No Man’s Sky fails, impresses no one


“You can’t escape the never-ending boredom of No Man’s Sky,” said Early College senior Ali Chaudhry.

On Aug. 9, video game developer Hello Games released No Man’s Sky, an open world exploration role playing game for the PlayStation 4 and Microsoft Windows. In No Man’s Sky, you play the role of the Traveller, a space explorer that journeys to various planets in an uncharted universe. You mine resources, fight off enemies and attempt to survive in various environments.

A key point of the game is the fact that it is procedurally generated. The game’s environment, including the planets and everything inside the planets, is produced through algorithms, rather than manual design.  This allows for nearly endless gameplay possibilities.

In theory.

“It is so infinite, and there are so many possible combinations, but it just gets repetitive after a while,” said sophomore Caleb Bausman.

“The reviews came out, and people started playing it for extended periods of time, and it didn’t seem what it was cracked up to be. A lot of features are missing and it gets boring after some time.”

After the game’s announcement in 2013, players expected something huge and exciting.

“People assumed it would be this revolutionary universe simulator with multiplayer and with procedurally-generally life forms,” said sophomore Dylan Byers.

“There was a whole lot of hype around the game, and it wasn’t really generated by the developers. It was one of those things where they mentioned what the game was about and the people created their own hype. That’s something that has happened in the past with games, and usually there is a huge letdown because there isn’t a game that can keep up with the hype.”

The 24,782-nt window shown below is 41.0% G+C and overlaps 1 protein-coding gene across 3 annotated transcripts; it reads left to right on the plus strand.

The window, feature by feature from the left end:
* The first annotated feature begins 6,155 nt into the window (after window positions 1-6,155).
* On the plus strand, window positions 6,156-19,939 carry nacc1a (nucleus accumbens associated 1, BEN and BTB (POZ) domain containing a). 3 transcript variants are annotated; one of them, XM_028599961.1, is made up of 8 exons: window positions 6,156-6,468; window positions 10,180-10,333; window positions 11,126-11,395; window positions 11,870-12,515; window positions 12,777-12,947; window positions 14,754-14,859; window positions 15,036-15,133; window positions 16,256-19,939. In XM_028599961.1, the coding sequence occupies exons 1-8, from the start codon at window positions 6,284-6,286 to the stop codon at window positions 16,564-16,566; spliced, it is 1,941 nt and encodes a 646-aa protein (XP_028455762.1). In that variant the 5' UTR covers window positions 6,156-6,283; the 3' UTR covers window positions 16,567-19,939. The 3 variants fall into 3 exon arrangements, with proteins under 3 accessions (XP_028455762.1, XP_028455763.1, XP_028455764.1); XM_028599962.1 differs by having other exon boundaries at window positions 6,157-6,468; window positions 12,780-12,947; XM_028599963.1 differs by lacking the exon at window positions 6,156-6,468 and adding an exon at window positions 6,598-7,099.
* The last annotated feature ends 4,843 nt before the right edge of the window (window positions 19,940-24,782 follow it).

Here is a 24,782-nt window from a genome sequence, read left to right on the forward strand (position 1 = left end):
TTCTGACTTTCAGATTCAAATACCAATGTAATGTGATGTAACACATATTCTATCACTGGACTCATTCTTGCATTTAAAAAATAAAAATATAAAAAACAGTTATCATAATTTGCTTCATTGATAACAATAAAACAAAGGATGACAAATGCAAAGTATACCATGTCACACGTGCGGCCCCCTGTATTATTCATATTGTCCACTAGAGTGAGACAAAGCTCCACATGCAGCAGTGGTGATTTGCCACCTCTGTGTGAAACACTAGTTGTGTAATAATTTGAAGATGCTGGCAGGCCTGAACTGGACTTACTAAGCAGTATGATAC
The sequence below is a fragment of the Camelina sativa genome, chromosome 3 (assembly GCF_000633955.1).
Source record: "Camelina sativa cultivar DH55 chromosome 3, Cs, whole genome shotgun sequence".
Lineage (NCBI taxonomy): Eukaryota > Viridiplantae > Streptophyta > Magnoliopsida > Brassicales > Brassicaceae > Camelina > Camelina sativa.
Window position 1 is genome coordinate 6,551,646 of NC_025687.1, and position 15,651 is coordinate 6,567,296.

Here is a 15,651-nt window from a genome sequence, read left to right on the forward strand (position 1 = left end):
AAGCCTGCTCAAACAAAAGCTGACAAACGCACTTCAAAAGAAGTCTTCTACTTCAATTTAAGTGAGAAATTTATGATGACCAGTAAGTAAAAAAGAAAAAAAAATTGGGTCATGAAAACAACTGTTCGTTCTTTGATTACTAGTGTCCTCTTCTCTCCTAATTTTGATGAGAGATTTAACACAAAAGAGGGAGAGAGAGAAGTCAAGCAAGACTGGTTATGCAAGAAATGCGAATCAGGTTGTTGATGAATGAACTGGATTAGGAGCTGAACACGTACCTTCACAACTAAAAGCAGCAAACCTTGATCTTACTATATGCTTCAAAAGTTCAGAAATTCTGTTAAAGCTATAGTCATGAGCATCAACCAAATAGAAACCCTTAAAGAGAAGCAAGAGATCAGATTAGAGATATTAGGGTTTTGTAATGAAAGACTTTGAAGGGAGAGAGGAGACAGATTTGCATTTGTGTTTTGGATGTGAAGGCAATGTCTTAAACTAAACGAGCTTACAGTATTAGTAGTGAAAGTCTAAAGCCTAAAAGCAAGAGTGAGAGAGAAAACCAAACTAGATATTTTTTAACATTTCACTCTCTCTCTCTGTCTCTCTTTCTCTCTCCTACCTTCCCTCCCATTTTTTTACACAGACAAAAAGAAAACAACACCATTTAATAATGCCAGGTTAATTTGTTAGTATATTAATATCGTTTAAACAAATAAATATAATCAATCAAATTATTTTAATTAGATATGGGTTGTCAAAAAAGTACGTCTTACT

It was not only unrealistic expectations, however, that brought the game’s ratings down. Many features promised in earlier announcements were simply not present in the game, like multiplayer gameplay and complex systems.

Nevertheless, some individuals are still satisfied with what the game currently offers, focusing on what the game does have, rather than what it does not have.

“In my personal experience, this game came about as close to what it promised as it really could,” said Byers.

“The developers, Hello Games, are an independent studio that has made only one game before, so (No Man’s Sky) was a big task to take on. I’ve played it, and I’ve really enjoyed it. It has a lot of depth. Still, I worked pretty hard to keep my expectations in line before the game came out. It only falls short when compared to what people assumed it would be.”

In the end, most consumers were left feeling disenchanted with the game, parting with it through bad reviews and an unprecedented demand for refunds.

“The sales dropped immensely in the first week,” said Bausman. “Certain platforms are even allowing players to fully refund their game.”

Hello Games is not the only developer that has not gone through with many of its ideas, leaving buyers unsatisfied. In fact, this trend has almost become a theme in the modern video community industry.

“The issue with No Man’s Sky is a continuation of a problem where there is a product that is being sold to a person and the actual product that is given is not what is promised,” said senior Nicholas Bachinski.

“In addition, the company may even charge you extra for content, which can cost anywhere from $10 to $20, which if you buy a $60 game means you’re paying 30 percent extra for something that has already been made, but that the company is holding it to make an extra profit.”

Opinions on the video game industry may differ, but there is one thing that is certain. As one Steam reviewer described the game, No Man’s Sky is a “procedurally-generated disappointment.”